Red Cross officials in Iraq are now estimating 800 Iraqi civilians have been killed during the siege on Fallujah. We go to Baghdad to speak with independent journalist Dahr Jamail who broke the story. [includes rush transcript]
Independent journalist Dahr Jamail is reporting that Red Cross officials in Iraq are now estimating 800 Iraqi civilians have been killed during the siege on Fallujah. Jamail quotes an unnamed Red Cross official who insisted on remaining anonymous out of fear of US military reprisal. The US military has claimed that no civilians have been killed in the city even though the city of 300,000 has recently witnessed some of the most intense fighting of the Iraq war. The military has estimated 1200 fighters have been killed.
- Dahr Jamail, an independent journalist currently based in Baghdad. He is one of the only independent, unembedded journalists in Iraq right now. He publishes his reports on a blog called DahrJamailIraq.com.
AMY GOODMAN: Dahr Jamail joins us now from Baghdad. Welcome to Democracy Now!
DAHR JAMAIL: Thanks again, Amy.
AMY GOODMAN: It’s good to have you with us. Can you tell us what you have found out?
DAHR JAMAIL: Well, as the report states, the official with the Red Cross does claim that the 800 number is the most conservative estimate they would put out to the media at this time. However, he did go on to say in that interview that this is extremely conservative, that this doesn’t take into account people buried under the rubble of homes, and other horrendous things that have happened there. This was a number taken solely from people coming out. This is just what they have tabulated so far from refugees coming and reporting to them, and keeping track of the names and tabulating it that way. So, of course, he expects that number to be far, far higher. This is continuing to be confirmed by accounts being told by refugees that I have been interviewing who continue to stream out of Fallujah or the camps set up in the desert around the city. One man in particular reported that there were so many dead bodies on the ground, no one could bury them and the stench was unbearable. He said — he claimed that U.S. soldiers were dropping some of the — excuse me — some of the bodies into the Euphrates River that runs right nearby Fallujah and that other bodies were being pulled by tanks to the soccer stadium and left there. So, as time drags on, as the siege drags on in Fallujah, we expect more of these type of stories to be coming out.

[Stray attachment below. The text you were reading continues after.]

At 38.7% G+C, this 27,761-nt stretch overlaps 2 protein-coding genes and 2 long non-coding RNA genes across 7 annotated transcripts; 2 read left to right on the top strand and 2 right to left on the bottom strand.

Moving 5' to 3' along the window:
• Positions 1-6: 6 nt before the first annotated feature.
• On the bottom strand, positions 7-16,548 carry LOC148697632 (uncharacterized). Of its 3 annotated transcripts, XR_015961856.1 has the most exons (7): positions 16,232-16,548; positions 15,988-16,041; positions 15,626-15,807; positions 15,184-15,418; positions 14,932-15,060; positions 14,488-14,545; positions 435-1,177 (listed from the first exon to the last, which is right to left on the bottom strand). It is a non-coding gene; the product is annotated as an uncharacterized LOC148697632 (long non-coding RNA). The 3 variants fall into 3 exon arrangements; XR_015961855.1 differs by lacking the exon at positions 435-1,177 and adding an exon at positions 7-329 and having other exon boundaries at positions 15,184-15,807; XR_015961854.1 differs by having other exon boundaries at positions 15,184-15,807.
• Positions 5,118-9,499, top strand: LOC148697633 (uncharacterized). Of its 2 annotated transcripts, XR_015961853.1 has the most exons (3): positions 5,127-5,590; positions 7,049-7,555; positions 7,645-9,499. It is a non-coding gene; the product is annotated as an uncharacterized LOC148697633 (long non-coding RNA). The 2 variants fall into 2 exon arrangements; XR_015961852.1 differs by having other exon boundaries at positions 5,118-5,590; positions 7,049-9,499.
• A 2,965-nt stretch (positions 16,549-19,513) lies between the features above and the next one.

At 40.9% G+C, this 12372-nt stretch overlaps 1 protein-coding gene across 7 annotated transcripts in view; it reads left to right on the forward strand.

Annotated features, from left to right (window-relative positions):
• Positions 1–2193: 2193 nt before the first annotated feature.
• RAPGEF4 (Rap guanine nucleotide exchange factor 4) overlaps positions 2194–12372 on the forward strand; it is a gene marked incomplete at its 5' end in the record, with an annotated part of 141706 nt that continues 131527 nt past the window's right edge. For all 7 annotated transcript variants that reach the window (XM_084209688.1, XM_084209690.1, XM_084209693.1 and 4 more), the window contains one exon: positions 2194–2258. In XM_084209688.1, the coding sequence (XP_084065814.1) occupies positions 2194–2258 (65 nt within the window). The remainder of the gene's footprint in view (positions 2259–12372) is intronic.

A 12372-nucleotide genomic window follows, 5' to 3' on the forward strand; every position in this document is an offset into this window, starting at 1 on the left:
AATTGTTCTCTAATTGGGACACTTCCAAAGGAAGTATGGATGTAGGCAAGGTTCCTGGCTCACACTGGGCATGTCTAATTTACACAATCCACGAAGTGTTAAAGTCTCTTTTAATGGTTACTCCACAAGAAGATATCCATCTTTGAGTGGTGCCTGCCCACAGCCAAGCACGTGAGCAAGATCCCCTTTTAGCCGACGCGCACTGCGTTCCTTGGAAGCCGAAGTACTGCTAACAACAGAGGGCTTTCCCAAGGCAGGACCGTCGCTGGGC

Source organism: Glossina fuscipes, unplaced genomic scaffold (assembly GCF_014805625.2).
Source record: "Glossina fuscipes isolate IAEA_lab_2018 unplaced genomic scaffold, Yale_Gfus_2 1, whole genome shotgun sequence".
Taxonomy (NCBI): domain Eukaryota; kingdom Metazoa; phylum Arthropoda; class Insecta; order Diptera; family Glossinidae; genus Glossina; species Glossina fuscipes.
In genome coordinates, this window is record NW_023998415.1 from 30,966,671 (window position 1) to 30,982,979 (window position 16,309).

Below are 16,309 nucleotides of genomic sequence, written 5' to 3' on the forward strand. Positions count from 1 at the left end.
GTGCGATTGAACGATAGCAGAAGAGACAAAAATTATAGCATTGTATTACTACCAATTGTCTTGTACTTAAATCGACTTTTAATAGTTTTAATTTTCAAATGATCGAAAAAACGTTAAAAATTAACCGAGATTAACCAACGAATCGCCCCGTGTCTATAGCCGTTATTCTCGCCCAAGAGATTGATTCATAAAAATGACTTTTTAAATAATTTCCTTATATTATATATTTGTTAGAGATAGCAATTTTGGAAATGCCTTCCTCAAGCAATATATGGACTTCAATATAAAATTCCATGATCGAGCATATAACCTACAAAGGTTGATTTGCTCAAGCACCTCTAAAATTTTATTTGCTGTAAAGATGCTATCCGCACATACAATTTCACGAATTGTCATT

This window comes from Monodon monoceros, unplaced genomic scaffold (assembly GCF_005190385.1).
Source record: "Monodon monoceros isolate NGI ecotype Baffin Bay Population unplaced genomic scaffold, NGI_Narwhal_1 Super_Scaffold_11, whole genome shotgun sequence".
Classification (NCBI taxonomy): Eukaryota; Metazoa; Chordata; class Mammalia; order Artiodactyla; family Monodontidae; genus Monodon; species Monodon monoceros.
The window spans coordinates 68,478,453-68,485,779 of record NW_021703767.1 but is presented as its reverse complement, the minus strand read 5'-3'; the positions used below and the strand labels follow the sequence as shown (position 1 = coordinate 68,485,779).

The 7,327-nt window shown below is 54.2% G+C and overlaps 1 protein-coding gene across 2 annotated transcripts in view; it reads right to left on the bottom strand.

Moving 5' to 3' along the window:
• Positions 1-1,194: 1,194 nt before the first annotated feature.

AMY GOODMAN: The official that you quote in your piece, the Red Cross, estimating 50,000 residents remain trapped in Fallujah, that is nothing like the reports that we get from the mainstream press that makes it sound like a ghost city with some insurgents left, that’s basically been occupied by the U.S. military.
DAHR JAMAIL: Right, which is the exact report that the military is giving, which is exactly why the U.S. military is reporting — or I’m sorry, the U.S. media is reporting it, because most of these reporters are embedded with the military there, and even if they did attempt to send out a more accurate picture of what’s going on there, of course, their reports are subject to military censorship.
AMY GOODMAN: Which brings up the issue of what kind of news is getting out of there. You have got embedded reporters with the U.S. military, and then the two major Arab satellite networks, Al Arabiya, the reporter detained by the U.S. military, and Al-Jazeera, forbidden to report from Fallujah. Could you explain what’s happening and what you know of this Al Arabiya reporter, what has happened to him?